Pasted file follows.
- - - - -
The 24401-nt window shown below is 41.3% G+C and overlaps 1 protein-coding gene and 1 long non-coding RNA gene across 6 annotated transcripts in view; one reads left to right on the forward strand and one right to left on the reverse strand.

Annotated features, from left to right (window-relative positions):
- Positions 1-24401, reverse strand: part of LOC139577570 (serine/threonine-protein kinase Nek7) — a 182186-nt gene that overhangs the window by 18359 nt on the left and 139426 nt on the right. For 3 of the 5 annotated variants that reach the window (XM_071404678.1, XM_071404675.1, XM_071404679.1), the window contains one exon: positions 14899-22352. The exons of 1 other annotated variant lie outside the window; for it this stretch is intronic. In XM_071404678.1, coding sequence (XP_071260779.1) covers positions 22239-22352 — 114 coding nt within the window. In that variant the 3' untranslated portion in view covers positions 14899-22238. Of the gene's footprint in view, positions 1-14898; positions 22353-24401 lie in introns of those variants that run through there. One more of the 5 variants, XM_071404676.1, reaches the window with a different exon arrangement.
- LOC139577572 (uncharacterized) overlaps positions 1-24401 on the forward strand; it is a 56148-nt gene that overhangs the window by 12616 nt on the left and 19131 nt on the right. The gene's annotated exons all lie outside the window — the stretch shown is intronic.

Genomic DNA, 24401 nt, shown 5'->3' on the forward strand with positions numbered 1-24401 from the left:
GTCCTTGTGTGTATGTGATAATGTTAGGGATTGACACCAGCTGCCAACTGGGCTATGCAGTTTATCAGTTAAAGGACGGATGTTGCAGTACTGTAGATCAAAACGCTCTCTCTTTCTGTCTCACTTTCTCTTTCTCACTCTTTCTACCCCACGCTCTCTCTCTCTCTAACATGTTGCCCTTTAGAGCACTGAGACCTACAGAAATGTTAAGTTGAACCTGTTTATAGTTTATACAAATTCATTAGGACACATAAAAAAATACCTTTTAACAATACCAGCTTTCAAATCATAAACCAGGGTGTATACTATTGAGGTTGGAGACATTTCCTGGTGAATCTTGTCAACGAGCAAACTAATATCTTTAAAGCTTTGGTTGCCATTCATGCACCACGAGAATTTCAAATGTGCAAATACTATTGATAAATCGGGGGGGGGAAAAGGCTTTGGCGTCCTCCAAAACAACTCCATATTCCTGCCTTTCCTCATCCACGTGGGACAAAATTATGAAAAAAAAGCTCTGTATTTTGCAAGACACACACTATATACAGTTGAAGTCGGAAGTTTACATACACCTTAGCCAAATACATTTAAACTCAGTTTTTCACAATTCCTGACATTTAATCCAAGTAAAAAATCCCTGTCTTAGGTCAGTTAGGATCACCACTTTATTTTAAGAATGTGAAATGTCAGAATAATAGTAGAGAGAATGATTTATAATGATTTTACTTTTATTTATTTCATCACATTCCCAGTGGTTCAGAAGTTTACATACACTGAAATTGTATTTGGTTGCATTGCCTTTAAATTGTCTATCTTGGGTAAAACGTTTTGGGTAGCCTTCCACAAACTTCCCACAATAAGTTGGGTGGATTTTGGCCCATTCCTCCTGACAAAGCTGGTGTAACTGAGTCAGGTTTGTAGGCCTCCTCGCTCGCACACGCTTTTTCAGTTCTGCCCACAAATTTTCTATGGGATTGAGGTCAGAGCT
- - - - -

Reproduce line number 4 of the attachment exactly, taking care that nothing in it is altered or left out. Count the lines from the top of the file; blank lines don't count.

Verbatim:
- LOC139577572 (uncharacterized) overlaps positions 1-24401 on the forward strand; it is a 56148-nt gene that overhangs the window by 12616 nt on the left and 19131 nt on the right. The gene's annotated exons all lie outside the window — the stretch shown is intronic.